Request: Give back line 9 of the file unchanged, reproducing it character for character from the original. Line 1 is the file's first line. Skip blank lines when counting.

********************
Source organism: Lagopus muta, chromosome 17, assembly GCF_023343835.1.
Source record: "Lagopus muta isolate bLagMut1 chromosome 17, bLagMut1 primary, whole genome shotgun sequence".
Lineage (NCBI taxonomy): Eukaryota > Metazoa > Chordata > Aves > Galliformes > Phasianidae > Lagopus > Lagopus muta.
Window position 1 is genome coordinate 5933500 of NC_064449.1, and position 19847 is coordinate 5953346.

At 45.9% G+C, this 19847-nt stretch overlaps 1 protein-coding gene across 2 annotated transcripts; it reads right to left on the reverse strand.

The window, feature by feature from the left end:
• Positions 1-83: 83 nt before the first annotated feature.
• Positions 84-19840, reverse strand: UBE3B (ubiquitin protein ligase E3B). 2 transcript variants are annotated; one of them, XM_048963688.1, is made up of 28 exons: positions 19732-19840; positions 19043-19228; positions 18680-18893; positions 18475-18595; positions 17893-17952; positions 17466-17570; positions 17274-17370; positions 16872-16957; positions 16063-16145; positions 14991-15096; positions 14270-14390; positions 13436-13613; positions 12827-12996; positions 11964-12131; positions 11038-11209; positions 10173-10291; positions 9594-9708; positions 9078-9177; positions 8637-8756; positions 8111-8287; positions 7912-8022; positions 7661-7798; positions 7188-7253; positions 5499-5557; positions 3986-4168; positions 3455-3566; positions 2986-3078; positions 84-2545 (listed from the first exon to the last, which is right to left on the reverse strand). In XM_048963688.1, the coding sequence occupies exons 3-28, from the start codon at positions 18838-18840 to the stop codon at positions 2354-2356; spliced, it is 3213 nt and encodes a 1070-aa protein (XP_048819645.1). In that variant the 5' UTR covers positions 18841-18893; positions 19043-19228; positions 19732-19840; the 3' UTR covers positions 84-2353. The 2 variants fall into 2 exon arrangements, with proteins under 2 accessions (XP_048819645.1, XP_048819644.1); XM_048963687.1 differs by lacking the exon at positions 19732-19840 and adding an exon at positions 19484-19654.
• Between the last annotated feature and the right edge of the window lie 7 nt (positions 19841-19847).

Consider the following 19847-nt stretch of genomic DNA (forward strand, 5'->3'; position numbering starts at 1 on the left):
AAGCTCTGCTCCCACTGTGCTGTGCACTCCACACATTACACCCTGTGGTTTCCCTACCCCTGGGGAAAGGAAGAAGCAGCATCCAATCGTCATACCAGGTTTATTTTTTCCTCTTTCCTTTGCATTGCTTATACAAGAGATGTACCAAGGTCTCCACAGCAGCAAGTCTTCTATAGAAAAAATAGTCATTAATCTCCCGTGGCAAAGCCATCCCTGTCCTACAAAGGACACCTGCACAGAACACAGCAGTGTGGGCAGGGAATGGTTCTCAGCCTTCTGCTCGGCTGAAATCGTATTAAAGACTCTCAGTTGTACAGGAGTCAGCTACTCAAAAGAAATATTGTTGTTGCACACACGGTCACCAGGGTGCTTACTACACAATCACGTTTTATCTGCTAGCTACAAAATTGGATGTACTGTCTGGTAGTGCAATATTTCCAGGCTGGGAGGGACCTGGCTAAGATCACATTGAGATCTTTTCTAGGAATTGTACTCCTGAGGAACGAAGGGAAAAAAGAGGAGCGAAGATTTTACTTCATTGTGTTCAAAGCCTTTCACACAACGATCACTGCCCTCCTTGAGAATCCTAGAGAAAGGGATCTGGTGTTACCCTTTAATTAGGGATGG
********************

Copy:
• Between the last annotated feature and the right edge of the window lie 7 nt (positions 19841-19847).